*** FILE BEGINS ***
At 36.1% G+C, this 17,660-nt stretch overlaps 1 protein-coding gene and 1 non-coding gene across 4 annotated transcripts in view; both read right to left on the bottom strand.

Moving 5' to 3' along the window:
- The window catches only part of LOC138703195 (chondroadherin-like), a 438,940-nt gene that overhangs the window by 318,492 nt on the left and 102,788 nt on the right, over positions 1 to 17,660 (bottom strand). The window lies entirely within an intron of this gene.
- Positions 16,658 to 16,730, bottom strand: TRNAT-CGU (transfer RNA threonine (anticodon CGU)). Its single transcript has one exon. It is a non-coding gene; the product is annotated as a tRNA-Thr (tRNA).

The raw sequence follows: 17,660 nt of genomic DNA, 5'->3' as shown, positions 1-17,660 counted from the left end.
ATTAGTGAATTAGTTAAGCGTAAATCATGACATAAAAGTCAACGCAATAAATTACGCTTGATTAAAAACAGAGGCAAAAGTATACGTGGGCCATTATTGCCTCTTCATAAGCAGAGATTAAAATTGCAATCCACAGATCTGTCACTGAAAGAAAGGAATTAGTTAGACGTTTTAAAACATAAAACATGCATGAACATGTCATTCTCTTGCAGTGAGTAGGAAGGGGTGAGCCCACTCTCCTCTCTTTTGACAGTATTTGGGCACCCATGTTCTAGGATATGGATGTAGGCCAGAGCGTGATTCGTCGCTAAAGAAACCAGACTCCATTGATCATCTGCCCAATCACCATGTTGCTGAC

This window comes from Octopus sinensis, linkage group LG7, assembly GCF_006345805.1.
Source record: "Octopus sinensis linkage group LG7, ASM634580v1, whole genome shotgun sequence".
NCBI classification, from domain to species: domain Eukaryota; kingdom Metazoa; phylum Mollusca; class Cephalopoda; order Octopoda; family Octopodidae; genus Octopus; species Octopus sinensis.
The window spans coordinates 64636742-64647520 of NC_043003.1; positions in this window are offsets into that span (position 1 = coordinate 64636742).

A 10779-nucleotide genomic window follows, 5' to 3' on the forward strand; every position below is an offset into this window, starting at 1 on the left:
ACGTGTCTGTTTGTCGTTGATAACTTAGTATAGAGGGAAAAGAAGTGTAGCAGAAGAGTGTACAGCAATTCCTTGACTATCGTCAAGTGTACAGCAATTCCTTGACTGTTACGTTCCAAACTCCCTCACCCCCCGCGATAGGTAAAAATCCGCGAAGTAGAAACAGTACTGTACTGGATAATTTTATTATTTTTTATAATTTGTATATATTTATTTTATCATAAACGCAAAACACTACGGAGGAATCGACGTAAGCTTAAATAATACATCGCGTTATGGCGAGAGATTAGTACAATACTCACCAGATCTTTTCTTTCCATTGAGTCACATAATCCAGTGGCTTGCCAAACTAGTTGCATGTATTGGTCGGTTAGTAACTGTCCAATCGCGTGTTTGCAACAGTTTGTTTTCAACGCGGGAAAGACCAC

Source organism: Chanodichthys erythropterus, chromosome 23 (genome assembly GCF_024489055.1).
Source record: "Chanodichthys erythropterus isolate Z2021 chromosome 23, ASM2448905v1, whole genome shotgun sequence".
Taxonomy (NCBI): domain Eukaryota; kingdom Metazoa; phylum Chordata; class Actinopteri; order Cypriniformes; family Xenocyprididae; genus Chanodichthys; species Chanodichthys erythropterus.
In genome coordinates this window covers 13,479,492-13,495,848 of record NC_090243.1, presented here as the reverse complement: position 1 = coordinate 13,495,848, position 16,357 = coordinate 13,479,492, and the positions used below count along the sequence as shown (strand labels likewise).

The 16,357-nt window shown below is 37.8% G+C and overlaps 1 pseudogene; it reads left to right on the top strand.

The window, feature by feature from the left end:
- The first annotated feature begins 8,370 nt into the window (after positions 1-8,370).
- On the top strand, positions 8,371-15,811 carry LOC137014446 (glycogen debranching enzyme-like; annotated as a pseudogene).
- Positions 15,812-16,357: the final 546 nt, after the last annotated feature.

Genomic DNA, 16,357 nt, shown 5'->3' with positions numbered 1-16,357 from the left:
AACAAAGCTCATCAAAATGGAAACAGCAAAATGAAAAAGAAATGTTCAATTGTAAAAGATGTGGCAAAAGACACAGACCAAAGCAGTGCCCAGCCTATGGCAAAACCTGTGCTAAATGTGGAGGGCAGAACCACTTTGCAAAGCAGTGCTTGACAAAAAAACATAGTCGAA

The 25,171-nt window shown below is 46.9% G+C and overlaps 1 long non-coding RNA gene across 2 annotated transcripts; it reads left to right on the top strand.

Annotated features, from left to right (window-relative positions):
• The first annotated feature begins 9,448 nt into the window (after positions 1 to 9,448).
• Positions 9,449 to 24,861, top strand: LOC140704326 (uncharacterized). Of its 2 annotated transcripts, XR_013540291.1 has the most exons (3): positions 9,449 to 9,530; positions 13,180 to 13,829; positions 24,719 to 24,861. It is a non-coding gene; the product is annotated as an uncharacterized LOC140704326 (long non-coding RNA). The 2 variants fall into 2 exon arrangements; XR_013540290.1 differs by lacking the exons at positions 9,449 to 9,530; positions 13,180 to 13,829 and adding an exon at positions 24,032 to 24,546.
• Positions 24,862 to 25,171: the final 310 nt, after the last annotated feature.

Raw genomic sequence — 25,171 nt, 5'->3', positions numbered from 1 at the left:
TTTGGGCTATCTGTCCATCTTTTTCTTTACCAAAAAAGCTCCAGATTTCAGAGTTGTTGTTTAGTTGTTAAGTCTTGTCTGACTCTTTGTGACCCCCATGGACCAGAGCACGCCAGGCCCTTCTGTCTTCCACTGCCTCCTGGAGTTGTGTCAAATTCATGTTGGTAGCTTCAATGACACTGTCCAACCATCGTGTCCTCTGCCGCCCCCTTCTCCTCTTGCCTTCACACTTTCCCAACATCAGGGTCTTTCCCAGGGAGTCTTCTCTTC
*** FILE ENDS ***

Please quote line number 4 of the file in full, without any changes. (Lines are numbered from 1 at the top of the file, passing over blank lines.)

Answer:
- Positions 16,658 to 16,730, bottom strand: TRNAT-CGU (transfer RNA threonine (anticodon CGU)). Its single transcript has one exon. It is a non-coding gene; the product is annotated as a tRNA-Thr (tRNA).